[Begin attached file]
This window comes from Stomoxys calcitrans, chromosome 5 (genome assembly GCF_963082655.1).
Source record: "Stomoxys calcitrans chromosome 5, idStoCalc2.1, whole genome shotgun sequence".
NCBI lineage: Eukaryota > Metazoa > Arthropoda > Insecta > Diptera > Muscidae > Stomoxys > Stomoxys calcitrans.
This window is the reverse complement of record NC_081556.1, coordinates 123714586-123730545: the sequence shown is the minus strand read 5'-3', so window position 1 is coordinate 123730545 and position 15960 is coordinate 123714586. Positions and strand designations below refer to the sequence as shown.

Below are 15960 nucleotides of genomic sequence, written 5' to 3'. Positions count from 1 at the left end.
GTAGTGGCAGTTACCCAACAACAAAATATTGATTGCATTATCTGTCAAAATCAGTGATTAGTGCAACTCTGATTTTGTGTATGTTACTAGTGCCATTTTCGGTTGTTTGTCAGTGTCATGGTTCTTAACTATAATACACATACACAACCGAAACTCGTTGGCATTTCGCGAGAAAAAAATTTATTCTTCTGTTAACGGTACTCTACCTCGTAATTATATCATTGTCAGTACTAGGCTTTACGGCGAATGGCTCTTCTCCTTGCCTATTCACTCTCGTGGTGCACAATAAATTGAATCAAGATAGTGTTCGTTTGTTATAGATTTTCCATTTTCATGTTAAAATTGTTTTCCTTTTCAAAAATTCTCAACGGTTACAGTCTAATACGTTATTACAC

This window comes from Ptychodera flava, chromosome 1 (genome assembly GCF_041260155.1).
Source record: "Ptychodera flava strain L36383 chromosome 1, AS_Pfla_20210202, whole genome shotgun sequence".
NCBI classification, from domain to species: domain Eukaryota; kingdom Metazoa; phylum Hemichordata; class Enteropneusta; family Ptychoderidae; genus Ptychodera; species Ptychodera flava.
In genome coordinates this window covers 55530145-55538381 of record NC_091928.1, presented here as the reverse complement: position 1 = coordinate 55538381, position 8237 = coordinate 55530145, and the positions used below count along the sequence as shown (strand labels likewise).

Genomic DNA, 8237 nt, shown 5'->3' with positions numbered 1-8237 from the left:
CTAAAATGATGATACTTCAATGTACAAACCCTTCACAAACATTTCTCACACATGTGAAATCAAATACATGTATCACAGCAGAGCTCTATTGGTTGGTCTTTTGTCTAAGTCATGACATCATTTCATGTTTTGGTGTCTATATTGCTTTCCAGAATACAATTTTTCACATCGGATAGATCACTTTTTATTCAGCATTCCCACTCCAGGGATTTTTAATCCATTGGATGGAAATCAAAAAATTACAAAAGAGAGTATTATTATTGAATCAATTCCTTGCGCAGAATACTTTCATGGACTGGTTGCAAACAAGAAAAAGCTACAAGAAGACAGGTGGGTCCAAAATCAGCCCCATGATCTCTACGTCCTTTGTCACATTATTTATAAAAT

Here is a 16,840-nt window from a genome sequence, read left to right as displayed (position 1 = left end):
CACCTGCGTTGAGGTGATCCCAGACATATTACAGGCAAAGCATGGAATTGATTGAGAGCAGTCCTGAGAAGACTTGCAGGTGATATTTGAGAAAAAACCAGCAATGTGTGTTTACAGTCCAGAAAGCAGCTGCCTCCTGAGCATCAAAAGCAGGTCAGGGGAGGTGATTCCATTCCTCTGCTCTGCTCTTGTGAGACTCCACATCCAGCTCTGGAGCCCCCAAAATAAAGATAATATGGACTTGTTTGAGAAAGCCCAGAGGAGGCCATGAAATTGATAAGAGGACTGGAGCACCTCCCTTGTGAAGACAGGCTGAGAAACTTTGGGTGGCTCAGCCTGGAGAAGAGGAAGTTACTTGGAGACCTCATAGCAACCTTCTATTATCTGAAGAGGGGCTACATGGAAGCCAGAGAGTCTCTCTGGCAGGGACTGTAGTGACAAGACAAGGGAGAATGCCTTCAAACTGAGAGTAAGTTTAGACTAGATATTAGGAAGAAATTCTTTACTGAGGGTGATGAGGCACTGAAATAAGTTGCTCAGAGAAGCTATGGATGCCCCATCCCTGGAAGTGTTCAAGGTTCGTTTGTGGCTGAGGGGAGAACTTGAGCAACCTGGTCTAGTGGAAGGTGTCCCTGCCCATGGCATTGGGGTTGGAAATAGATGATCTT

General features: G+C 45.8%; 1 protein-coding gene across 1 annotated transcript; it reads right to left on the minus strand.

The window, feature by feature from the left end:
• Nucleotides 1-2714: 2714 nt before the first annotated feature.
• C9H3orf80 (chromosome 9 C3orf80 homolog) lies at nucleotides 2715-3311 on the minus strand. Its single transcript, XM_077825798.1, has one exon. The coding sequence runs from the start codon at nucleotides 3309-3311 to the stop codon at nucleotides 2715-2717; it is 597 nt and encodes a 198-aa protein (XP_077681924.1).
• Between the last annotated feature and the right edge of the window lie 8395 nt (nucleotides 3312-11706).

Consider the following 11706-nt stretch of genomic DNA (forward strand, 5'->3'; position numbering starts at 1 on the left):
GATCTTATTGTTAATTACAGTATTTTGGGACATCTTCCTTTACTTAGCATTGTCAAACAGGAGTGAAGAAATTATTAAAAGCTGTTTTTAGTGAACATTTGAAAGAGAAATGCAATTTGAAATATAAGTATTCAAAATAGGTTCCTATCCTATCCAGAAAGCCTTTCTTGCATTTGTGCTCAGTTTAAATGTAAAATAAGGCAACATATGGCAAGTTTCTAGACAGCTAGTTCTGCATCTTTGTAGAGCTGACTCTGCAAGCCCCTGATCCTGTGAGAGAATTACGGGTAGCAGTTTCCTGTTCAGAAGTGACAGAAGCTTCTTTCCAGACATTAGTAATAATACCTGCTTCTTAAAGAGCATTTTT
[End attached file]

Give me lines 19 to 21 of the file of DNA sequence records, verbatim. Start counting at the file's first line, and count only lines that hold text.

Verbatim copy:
• Between the last annotated feature and the right edge of the window lie 8395 nt (nucleotides 3312-11706).

Consider the following 11706-nt stretch of genomic DNA (forward strand, 5'->3'; position numbering starts at 1 on the left):
GATCTTATTGTTAATTACAGTATTTTGGGACATCTTCCTTTACTTAGCATTGTCAAACAGGAGTGAAGAAATTATTAAAAGCTGTTTTTAGTGAACATTTGAAAGAGAAATGCAATTTGAAATATAAGTATTCAAAATAGGTTCCTATCCTATCCAGAAAGCCTTTCTTGCATTTGTGCTCAGTTTAAATGTAAAATAAGGCAACATATGGCAAGTTTCTAGACAGCTAGTTCTGCATCTTTGTAGAGCTGACTCTGCAAGCCCCTGATCCTGTGAGAGAATTACGGGTAGCAGTTTCCTGTTCAGAAGTGACAGAAGCTTCTTTCCAGACATTAGTAATAATACCTGCTTCTTAAAGAGCATTTTT